we may also need ot consider relevance of the work to practitioners, as well as researchers, e.g. application of findings to practice; this i not so relevant in ethnography. Hammersley suggests that the role of research influencing practice is limited - we need to consider the same two aspects of relevance, though with diffferent implications.
  1. Importance of the topic: will the research help the practitioner with a current problem? A short term and specific judgement.
  2. Contribution of findings: confirmation of what is already known is of little use to the practitioner too. However, the researcher can question what the practitioner takes for granted.
Which is the most important audience for ethnographic research - other researchers, or practitioners? Assessments of practical relevance of research are continually changing. Judgements of the relevance of studies rely on prior value judgements. How can we justify those judgements? Hammersley believes there are imprtant questions about the ability of ethnography to produce relevant results. Situations studied by ethnographers rarely have intrinsic relevance; they have to be made relevant by generalisation  or theoretical inference.

Summary: Two over-arching criteria that must govern assessment of the value of social research: validity and relevance.

Who is Martin Hammersley?

Professor of Educational and Social Research at the Centre for Childhood, Development and Learning at The Open University. He has carried out research in the sociology of education and the sociology of the media. However, much of his work has been concerned with the methodological issues surrounding social enquiry.

Any critiques of his work? I can't find any with a quick look.

OK, so what do I think? It makes sense. Sort of. I'll think some more after the first weekend session.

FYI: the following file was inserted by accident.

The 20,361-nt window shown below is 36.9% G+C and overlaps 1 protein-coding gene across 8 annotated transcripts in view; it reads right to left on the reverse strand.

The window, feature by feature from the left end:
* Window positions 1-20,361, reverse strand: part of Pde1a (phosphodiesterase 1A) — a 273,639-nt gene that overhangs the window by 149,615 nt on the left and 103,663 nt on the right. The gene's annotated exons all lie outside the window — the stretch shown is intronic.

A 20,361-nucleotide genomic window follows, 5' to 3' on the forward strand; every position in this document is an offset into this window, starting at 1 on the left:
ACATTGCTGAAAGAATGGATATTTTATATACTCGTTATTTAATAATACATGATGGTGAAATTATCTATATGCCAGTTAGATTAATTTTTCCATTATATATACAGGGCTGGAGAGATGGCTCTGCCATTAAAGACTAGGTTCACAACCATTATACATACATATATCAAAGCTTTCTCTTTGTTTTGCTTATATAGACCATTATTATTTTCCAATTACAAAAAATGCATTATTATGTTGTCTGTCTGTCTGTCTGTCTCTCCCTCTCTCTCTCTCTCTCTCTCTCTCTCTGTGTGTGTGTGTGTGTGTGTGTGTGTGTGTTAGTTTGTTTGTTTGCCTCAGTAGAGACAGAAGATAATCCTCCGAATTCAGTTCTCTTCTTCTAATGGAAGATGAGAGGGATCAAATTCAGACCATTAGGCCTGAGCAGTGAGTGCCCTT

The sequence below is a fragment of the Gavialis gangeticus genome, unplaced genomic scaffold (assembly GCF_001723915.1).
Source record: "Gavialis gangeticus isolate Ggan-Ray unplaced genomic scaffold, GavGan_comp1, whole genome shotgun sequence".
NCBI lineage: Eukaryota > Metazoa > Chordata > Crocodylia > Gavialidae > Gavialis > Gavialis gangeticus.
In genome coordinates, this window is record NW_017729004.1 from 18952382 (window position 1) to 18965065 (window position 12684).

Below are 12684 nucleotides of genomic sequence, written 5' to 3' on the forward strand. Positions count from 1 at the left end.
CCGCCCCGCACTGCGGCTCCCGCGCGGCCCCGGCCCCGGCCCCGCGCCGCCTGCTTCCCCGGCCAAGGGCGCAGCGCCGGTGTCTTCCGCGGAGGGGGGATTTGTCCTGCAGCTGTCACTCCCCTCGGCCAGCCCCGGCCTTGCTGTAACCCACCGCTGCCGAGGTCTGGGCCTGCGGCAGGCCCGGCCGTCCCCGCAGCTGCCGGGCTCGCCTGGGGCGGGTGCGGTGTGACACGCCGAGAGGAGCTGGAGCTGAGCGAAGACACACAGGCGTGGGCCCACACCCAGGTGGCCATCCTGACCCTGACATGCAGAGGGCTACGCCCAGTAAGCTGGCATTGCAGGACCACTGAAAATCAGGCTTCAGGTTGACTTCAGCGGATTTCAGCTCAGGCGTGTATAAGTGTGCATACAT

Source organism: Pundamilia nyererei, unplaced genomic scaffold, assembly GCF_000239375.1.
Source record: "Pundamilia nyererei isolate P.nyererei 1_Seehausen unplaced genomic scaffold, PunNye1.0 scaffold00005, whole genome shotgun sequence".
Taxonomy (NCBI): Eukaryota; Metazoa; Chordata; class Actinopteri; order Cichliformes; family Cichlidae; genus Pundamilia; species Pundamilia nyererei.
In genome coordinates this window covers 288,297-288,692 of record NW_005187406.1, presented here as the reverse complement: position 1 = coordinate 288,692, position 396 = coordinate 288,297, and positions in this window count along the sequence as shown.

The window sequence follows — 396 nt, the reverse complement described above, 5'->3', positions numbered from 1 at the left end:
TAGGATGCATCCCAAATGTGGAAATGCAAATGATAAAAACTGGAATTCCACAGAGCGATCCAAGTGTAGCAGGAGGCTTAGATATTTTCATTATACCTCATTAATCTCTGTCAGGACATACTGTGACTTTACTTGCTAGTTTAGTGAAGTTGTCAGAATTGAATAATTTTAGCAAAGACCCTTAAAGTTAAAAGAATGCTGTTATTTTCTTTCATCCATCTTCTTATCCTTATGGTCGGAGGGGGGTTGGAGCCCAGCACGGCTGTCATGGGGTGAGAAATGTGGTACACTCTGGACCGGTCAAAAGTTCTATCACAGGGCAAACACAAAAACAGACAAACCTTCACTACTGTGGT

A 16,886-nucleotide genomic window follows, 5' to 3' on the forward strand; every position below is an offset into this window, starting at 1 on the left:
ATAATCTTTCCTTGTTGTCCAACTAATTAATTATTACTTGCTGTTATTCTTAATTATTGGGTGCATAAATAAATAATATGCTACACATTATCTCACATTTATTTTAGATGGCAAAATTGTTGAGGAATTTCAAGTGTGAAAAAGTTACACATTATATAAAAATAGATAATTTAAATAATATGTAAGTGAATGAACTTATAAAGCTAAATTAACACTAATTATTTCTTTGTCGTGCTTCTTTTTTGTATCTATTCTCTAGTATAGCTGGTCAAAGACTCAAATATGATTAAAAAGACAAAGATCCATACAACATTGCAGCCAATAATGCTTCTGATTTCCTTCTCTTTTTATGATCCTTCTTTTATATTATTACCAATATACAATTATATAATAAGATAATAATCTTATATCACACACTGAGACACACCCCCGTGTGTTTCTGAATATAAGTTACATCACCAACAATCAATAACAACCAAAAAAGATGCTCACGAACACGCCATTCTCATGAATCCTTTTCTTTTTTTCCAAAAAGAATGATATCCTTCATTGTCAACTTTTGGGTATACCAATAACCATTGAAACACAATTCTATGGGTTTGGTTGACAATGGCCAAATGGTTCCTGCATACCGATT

Sunday, 27 September 2015

More reading... Sparkes on the Paradigms Debate

Alternative title: Help me, my brain is melting...

This was a big article. I got lucky with Eisner as my first read - it was an easier read and made intuitive sense. This overview of three key research paradigms, however, was not so easy.

This wasn't helped by coming at it piecemeal - 20 minutes here, half an hour in the soft play centre there, and so on.

Much of what I'm going to write (and there's lots because I found it so difficult) is pretty much verbatim from the text, as I don't yet have the knowledge to be able to condense. As I always tell students asking about paraphrasing, if you don't understand the text, you can't effectively paraphrase it. So, this is mostly direct from text.

Sparkes, A. C. (1992). The paradigm debate: An extended review and a celebration of difference. In: A. C. Sparks (ed.). Research in physical education and sport. (pp. 9-60). London, United Kingdom: Falmer.

There has been a revolution in philosophical paradigms, including in Sparkes' specialism (PE), where empirical predominance is being rethought. [Bear in mind that this was written in 1992, so there has probably been a lot more re-thinking since then!]. The purpose of the paper is as a framework to aid understanding of the debate that is taking place. It covers three paradigms, interpretive, critical and positivist.

There is a discussion on the nature of paradigms but effectively that they are a shared conception of problems and the methods shared within them. They can be described as a shared world view, a way of breaking down the complexity of the world. Paradigms are deeply embedded within the researcher's own socialisations, experiences and framework. Herein lies their strength and their weakness. The strength is that they make action possible without thinking about *every* angle of research. Their weakness is that there are hidden, unquestioned assumptions within each paradigm - an awareness of them is needed to ensure an understanding of the unseen frameworks within which the researcher operates. Paradigms act as a theoretical lens through which we experience the world.